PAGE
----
Eject The Loser
GameShow Trope where eliminated contestants are forcefully ejected from further play.


(permanent link) added: 2014-07-06 22:40:56 sponsor: IncoG5nito (last reply: 2014-07-10 12:53:07)

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Game Show Trope where eliminated contestants, instead of merely being bid farewell, are forcefully ejected from the studio. Differs from a Walk of Shame, but often times no less humiliating. Generally, the contestants are not even given time to speak before they are removed. The name of the Trope comes from Anne Robinson, who occasionally used the line on The Weakest Link (even though the show did not use that Trope, instead preferring the Walk of Shame for its losers).

Note that this does not include shows like Match Game, where losing contestants remain seated at a part of the stage used for the upfront game that rotates or moves out of the camera's sight as the winner prepares to play the Bonus Round.


Examples

  • Showdown, a 1966 Heatter-Quigley game show, is the Ur Example. Teams of contestants competed to answer questions in a format similar to what would be used on Hot Potato, with players who answered wrong being dropped through the floor and eliminated from the game.
  • Musical Chairs, a 1975 game show hosted by Adam Wade, featured eliminated contestants being pulled backwards through a wall while still in their chairs during the final round.
  • The Video Game (1984) featured the Res-Off Round, in which contestants had to navigate the Lovely Assistant through a maze of lighted squares; guiding her to a wrong square resulted in the contestant being "de-resed" (made to "disappear" by means of special camera effects).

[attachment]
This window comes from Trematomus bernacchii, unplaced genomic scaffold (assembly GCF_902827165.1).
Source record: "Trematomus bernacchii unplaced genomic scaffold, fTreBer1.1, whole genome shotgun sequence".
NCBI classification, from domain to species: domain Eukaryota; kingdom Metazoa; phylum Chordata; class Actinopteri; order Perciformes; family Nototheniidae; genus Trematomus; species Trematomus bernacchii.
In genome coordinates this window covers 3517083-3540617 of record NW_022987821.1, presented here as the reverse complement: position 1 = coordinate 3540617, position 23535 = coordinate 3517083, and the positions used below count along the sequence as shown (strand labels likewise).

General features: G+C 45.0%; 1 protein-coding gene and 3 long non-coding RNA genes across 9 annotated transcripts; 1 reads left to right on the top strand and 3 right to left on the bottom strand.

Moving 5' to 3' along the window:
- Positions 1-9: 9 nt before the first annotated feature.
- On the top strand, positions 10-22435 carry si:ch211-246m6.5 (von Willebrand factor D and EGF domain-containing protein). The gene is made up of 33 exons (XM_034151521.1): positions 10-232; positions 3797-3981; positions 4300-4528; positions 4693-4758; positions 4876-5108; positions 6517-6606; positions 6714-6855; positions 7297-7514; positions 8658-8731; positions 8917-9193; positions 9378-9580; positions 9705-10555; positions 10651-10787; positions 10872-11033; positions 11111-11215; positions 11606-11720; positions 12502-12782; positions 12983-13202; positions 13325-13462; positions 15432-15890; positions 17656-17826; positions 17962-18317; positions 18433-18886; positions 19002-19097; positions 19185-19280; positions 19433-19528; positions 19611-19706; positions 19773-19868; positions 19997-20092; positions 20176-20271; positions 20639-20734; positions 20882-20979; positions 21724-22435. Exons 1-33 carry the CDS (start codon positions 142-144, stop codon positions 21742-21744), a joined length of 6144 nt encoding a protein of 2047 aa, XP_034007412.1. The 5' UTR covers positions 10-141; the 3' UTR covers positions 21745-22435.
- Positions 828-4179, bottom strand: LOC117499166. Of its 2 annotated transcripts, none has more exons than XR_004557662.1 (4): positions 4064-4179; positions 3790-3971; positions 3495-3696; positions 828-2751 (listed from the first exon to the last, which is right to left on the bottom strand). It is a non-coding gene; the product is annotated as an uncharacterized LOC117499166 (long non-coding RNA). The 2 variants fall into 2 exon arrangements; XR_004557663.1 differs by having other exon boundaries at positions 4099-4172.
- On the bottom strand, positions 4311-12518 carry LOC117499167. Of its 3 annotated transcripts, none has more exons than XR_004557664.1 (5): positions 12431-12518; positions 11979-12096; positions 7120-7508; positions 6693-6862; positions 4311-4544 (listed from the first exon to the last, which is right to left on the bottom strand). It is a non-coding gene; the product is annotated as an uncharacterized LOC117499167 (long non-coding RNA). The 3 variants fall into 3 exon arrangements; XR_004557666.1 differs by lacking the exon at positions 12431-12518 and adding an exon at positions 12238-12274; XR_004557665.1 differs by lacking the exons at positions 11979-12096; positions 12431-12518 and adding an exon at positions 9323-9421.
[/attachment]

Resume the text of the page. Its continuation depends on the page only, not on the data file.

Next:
• Remote Control, the late-80's MTV game show; similar to Musical Chairs (but much more violently), contestants who were in last place when the TV went "Off the Air" in the second round were pulled back through the wall while being taunted by the host and announcer and being serenaded with a Crowd Song by the audience.
  • Russian Roulette, where contestants answering incorrectly were forced to pull a handle in hopes that a rotating light would not land on their "drop zone" and eliminate them by the trap door beneath them opening and sending them to the floor.
  • Downfall, where potential prizes were sent over the edge of a building via Conveyor Belt-O-Doom; elimination resulted in the contestant likewise being sent over (in a controlled fall, of course).
  • Distraction featured this occasionally, in particular when the challenge involved wrestlers, nudists, or roller derby girls; the contestant who lost this round was picked up and carried off by these individuals.
  • Who's Still Standing? recycled the "hole in the floor" concept from Russian Roulette.
  • The entire premise of One Hundred And One Ways To Leave A Gameshow and Ejector Seat.
  • Inverted by Masters of the Maze, where the member of the winning team that had run the maze was disintegrated into a floating ball of particles via CGI and sent on a "special journey" through the set and into the game's giant monitor.

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